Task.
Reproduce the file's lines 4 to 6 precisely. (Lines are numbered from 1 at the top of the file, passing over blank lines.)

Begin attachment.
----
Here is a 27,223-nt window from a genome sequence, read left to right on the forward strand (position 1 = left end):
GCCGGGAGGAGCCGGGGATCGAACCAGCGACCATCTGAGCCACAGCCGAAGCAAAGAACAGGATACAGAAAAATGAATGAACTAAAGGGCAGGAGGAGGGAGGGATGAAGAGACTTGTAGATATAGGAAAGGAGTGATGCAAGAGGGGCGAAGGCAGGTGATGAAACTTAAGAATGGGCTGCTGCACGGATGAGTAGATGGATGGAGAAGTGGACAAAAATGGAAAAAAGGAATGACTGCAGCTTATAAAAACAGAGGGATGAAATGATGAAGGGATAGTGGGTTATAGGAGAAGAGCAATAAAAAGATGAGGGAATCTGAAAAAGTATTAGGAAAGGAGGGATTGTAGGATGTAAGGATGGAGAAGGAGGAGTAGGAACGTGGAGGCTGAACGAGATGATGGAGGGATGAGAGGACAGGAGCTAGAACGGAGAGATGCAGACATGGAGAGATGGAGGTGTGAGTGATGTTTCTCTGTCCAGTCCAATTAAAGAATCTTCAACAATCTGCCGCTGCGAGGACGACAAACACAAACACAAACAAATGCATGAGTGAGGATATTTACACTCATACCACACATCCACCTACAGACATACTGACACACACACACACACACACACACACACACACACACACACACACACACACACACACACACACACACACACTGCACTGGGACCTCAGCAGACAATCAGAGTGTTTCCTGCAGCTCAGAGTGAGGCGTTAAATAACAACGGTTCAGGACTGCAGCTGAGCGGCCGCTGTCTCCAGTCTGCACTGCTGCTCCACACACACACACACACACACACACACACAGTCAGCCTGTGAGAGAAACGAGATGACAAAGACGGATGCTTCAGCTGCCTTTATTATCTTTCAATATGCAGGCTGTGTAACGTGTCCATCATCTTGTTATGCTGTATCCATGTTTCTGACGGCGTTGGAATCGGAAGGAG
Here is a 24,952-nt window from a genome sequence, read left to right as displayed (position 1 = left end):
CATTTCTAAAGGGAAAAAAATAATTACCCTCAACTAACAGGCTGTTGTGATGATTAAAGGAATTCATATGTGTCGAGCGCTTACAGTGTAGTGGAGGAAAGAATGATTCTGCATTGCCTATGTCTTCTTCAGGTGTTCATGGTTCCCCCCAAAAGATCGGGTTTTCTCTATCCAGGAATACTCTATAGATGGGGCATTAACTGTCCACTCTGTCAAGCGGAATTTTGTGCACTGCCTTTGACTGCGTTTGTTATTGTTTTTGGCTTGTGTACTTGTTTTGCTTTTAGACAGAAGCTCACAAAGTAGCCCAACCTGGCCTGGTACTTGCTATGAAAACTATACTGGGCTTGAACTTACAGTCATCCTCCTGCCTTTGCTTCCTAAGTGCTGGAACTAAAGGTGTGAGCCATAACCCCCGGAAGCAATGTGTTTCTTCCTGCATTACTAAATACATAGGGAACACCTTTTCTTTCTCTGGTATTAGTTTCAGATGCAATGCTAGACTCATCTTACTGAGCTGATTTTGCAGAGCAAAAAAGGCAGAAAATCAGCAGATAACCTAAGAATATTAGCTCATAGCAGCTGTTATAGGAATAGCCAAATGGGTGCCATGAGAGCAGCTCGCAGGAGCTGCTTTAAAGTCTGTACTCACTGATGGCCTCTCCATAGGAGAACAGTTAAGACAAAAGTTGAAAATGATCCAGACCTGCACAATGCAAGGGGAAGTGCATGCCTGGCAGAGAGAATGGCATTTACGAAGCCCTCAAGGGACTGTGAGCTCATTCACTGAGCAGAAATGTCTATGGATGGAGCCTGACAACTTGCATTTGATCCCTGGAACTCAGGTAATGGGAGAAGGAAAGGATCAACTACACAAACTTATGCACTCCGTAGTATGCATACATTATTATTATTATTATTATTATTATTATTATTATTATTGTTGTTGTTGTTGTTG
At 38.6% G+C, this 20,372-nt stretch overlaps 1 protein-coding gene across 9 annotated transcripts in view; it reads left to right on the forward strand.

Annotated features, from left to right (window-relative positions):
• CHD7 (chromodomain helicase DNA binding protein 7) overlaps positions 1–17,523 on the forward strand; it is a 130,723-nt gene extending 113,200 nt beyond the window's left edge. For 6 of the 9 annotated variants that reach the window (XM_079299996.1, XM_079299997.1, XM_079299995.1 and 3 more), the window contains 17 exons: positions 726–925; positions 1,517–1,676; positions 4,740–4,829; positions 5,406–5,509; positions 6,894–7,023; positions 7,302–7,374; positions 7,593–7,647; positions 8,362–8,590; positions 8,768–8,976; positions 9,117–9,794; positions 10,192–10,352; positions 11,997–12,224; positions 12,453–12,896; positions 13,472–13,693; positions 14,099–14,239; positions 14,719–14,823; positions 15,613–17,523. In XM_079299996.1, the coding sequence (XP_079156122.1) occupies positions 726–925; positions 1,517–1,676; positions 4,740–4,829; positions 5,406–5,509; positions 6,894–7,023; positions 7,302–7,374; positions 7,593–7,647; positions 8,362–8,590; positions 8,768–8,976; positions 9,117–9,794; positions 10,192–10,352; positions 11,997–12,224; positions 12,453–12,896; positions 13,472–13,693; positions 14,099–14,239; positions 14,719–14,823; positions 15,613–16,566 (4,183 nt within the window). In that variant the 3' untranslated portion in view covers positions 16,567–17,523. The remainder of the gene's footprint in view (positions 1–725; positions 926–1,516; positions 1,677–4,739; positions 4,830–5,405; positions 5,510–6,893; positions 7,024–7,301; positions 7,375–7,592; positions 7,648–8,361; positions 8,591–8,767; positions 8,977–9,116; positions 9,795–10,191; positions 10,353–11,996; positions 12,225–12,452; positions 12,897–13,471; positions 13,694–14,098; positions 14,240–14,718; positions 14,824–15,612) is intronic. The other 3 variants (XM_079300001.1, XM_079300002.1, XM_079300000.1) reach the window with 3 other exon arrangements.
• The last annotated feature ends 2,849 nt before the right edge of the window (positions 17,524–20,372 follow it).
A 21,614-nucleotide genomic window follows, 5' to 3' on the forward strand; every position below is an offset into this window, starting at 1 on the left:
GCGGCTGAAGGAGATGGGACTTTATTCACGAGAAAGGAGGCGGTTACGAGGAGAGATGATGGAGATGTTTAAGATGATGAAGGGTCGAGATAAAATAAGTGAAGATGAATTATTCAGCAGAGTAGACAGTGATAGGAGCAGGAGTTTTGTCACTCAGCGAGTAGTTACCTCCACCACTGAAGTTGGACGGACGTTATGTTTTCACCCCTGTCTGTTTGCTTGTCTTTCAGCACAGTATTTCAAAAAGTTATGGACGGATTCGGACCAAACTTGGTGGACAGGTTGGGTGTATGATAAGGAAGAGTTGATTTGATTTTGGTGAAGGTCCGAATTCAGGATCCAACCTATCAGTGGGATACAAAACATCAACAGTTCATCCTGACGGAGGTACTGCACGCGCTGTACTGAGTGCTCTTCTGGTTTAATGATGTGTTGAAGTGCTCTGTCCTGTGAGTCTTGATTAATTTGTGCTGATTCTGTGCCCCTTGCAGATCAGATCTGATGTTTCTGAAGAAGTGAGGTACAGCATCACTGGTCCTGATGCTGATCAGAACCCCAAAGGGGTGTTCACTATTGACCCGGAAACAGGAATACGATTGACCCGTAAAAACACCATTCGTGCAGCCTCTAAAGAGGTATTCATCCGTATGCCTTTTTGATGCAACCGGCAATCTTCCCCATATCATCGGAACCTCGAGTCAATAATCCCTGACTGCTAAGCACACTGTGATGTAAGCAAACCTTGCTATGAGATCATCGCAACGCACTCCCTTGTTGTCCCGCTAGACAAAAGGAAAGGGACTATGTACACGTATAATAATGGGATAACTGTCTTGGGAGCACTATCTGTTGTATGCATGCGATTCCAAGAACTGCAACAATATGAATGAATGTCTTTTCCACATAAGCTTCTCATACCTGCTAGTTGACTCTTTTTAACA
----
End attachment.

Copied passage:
CATTTCTAAAGGGAAAAAAATAATTACCCTCAACTAACAGGCTGTTGTGATGATTAAAGGAATTCATATGTGTCGAGCGCTTACAGTGTAGTGGAGGAAAGAATGATTCTGCATTGCCTATGTCTTCTTCAGGTGTTCATGGTTCCCCCCAAAAGATCGGGTTTTCTCTATCCAGGAATACTCTATAGATGGGGCATTAACTGTCCACTCTGTCAAGCGGAATTTTGTGCACTGCCTTTGACTGCGTTTGTTATTGTTTTTGGCTTGTGTACTTGTTTTGCTTTTAGACAGAAGCTCACAAAGTAGCCCAACCTGGCCTGGTACTTGCTATGAAAACTATACTGGGCTTGAACTTACAGTCATCCTCCTGCCTTTGCTTCCTAAGTGCTGGAACTAAAGGTGTGAGCCATAACCCCCGGAAGCAATGTGTTTCTTCCTGCATTACTAAATACATAGGGAACACCTTTTCTTTCTCTGGTATTAGTTTCAGATGCAATGCTAGACTCATCTTACTGAGCTGATTTTGCAGAGCAAAAAAGGCAGAAAATCAGCAGATAACCTAAGAATATTAGCTCATAGCAGCTGTTATAGGAATAGCCAAATGGGTGCCATGAGAGCAGCTCGCAGGAGCTGCTTTAAAGTCTGTACTCACTGATGGCCTCTCCATAGGAGAACAGTTAAGACAAAAGTTGAAAATGATCCAGACCTGCACAATGCAAGGGGAAGTGCATGCCTGGCAGAGAGAATGGCATTTACGAAGCCCTCAAGGGACTGTGAGCTCATTCACTGAGCAGAAATGTCTATGGATGGAGCCTGACAACTTGCATTTGATCCCTGGAACTCAGGTAATGGGAGAAGGAAAGGATCAACTACACAAACTTATGCACTCCGTAGTATGCATACATTATTATTATTATTATTATTATTATTATTATTATTATTGTTGTTGTTGTTGTTG
At 38.6% G+C, this 20,372-nt stretch overlaps 1 protein-coding gene across 9 annotated transcripts in view; it reads left to right on the forward strand.

Annotated features, from left to right (window-relative positions):